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On the sets of Pradhan Mantri

'Pradhan Mantri': life imitates art
Kay Kay Menon plays the prime minister (Inset: director Ketan Mehta)
The seventh episode of Zee Telefilm's new political drama Pradhan Mantri (prime minister) is in progress. There is pin drop silence. Suddenly the noise of paper ruffling in the wind disturbs the silence. "Cut," shouts director Ketan Mehta, yelling for somebody to take care of the noise that was interfering with the take. The shot is redone.

Open to a scene of Mansi, the PM's wife (played by Malavika Tiwari of Kashish fame), entering the drawing room where a familiar voice is in animated conversation with her children. Mansi is surprised to see her brother (played by Sandeep Kulkarni) has dropped by at home. During the conversation her face turns pale as she realises her opportunist bother has come to take advantage of her husband's position as the newly elected PM.

PM Anirudh Prakash with wife Mansi (Malavika Tiwari )

Dressed elegantly in a dark green saree, Tiwari's resemblance to Sonia Gandhi, former prime minister Rajiv Gandhi's wife, is the first thing that strikes you. "The appearance is the only thing similar between Tiwari and Sonia Gandhi, nothing beyond that," emphasises Mehta.

Her role as Mansi marks Tiwari's return to the small screen after a six-year break. "And also the last," she reveals. "I am much more comfortable being my own character. Playing someone else doesn't appeal to me anymore," says the Delhi-based Tiwari, who is now fully involved with her stain glass painting business. She is content anchoring talk shows if they come her way, says the former model. Before you can get any more questions across, she is ushered away. Somebody seems to have called a halt to further questions. "The scene has to be shot before 6 pm, otherwise it will hamper the shoot. Malavika has to catch a flight back to Delhi," pleads a harried looking unit member.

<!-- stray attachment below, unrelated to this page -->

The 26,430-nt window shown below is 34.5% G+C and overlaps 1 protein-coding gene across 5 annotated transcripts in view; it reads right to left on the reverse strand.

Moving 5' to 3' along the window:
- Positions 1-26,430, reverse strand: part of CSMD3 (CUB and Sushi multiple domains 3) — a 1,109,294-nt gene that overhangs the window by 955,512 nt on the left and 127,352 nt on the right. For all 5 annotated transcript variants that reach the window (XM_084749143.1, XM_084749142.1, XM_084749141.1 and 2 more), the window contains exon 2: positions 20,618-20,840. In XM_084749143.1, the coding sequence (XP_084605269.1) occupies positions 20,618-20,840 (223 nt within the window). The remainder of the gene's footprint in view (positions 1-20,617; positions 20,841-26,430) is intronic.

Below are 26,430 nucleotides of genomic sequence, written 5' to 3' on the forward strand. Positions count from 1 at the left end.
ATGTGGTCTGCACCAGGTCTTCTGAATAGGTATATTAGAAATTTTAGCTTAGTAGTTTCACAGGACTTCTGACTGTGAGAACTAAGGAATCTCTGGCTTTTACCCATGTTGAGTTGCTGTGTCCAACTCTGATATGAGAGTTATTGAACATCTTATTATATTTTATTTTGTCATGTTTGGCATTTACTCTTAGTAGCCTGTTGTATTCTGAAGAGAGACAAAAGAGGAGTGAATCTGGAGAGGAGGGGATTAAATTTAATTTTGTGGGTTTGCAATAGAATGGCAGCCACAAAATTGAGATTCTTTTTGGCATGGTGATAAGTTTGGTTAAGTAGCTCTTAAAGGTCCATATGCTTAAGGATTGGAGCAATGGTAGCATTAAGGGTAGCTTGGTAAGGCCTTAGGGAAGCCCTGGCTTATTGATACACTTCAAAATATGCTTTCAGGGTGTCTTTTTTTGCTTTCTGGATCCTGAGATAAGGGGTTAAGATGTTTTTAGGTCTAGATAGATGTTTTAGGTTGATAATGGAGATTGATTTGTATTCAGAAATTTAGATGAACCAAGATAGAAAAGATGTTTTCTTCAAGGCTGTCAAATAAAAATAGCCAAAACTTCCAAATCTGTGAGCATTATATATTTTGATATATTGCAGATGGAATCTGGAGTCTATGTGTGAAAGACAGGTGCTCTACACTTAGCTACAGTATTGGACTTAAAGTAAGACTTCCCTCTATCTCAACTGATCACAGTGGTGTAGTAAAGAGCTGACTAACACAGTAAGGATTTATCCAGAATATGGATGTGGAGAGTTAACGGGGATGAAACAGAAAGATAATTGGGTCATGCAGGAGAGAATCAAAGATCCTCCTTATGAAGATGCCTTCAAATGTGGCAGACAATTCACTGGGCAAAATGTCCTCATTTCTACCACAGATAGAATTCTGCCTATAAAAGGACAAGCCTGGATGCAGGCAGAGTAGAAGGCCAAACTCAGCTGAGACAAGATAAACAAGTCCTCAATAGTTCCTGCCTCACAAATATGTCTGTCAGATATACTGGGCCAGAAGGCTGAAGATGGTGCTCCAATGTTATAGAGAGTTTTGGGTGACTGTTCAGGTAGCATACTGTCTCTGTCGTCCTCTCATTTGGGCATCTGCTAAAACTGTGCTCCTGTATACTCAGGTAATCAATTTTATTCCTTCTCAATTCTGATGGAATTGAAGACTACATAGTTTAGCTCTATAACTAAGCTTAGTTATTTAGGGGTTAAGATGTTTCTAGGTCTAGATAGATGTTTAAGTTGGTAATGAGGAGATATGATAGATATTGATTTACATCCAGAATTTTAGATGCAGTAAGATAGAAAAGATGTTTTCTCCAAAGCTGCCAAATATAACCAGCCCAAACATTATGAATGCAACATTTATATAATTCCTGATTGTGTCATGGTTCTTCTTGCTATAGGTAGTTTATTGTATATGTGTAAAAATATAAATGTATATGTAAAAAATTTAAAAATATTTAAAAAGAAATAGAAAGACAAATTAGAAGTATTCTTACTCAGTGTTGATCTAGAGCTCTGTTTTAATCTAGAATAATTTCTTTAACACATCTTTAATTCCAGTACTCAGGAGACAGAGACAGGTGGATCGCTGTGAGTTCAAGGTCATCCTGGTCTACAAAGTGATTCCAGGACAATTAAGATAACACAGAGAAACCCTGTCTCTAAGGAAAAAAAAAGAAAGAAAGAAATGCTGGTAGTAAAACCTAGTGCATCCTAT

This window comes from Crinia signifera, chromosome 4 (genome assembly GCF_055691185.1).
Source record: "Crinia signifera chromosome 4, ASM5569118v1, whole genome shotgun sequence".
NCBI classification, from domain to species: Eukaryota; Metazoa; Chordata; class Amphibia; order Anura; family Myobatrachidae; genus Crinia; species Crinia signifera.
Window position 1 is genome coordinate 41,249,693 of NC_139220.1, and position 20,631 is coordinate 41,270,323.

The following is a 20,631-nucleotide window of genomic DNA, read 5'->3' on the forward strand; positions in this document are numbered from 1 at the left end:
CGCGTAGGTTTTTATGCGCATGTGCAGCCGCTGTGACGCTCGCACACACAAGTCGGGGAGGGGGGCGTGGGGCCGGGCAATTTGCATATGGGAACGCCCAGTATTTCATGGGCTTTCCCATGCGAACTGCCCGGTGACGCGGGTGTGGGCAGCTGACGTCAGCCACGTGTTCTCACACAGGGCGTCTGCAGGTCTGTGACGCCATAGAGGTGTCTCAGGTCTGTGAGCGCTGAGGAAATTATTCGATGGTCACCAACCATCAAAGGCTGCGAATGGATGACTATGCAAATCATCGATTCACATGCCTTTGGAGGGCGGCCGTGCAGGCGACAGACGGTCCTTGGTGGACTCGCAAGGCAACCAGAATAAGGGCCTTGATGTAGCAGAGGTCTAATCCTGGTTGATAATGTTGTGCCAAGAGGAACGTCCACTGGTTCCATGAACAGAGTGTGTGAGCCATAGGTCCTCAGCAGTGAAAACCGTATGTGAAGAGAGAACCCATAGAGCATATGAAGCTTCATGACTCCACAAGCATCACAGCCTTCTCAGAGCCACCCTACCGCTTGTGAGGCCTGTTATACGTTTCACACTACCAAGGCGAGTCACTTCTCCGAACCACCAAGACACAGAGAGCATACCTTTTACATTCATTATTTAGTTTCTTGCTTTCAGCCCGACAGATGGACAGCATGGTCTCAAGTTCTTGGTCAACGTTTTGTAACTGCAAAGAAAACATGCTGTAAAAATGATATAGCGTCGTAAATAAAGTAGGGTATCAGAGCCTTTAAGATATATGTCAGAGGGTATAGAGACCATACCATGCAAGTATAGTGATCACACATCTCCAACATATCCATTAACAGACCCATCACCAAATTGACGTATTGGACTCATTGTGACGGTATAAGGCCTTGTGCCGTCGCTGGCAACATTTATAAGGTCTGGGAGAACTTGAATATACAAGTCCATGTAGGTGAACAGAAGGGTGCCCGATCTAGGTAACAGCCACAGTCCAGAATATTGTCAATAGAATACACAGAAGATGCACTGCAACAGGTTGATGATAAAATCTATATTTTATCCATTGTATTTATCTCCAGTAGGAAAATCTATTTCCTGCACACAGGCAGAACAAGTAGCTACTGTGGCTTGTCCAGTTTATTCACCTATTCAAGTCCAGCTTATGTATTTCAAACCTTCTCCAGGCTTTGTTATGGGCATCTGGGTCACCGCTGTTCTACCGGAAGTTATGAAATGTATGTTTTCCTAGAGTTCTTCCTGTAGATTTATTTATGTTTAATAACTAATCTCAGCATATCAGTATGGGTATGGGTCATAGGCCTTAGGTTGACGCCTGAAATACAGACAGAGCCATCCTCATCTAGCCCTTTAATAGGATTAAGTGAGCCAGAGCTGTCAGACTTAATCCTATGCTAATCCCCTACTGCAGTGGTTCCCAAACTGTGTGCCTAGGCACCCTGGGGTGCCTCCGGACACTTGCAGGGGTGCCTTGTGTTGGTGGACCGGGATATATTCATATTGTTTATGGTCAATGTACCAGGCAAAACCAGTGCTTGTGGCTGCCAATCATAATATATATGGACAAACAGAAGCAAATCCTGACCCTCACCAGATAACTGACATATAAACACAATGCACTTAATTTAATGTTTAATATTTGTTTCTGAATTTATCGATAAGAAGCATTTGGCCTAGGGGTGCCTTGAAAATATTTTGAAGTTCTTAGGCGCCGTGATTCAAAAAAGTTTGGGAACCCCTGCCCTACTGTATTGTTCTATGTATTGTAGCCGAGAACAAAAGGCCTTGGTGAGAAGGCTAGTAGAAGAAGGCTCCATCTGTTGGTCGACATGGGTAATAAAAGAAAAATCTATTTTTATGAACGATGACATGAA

The crew in a brainstorming session.

The cast gets together around a central table discussing the details of the forthcoming scene. After a bit of brainstorming, improvisation and discussion with Mehta, they are set for the next scene. With just two episodes as a bank and the fourth episode already being aired, the unit is fighting against time. The shoot for the seventh episode is going on round-the-clock to meet the deadline. "We are working with our backs to the wall with time against us but we are all engrossed in the shoot," says Mehta.

Cut to the scene. PM Anirudh Prakash (played by Kay Kay Menon) enters the mansion and is surprised to see his brother-in-law waiting in the drawing room for him. While exchanging notes with his brother he asks him to stay back, looking at Mansi as if asking if it is okay and his wife signals no. At that moment her brother turns round and she puts on a smile. The interplay of emotions are quite complex and Tiwari appears unnerved with the first take. Mehta immediately gives some words of encouragement: "I know you can handle this shot so go for it." And after sometime she manages to get the appropriate expression. Everyone's pleased hat the shot went well.

Behind the scenes, unit hands, while discussing amongst themselves, seem pretty impressed with the way Kulkarni plays his character. Apparently Malavika, Kulkarni, and Menon where selected after a lot of screenings.

The team behind the innovative tele-series is a talented one to say the least. The script has been conceptualised by editor of the Asian Age newspaper MJ Akbar. There are a team of four scriptwriters working on Pradhan Mantri with inputs from both Akbar and Mehta.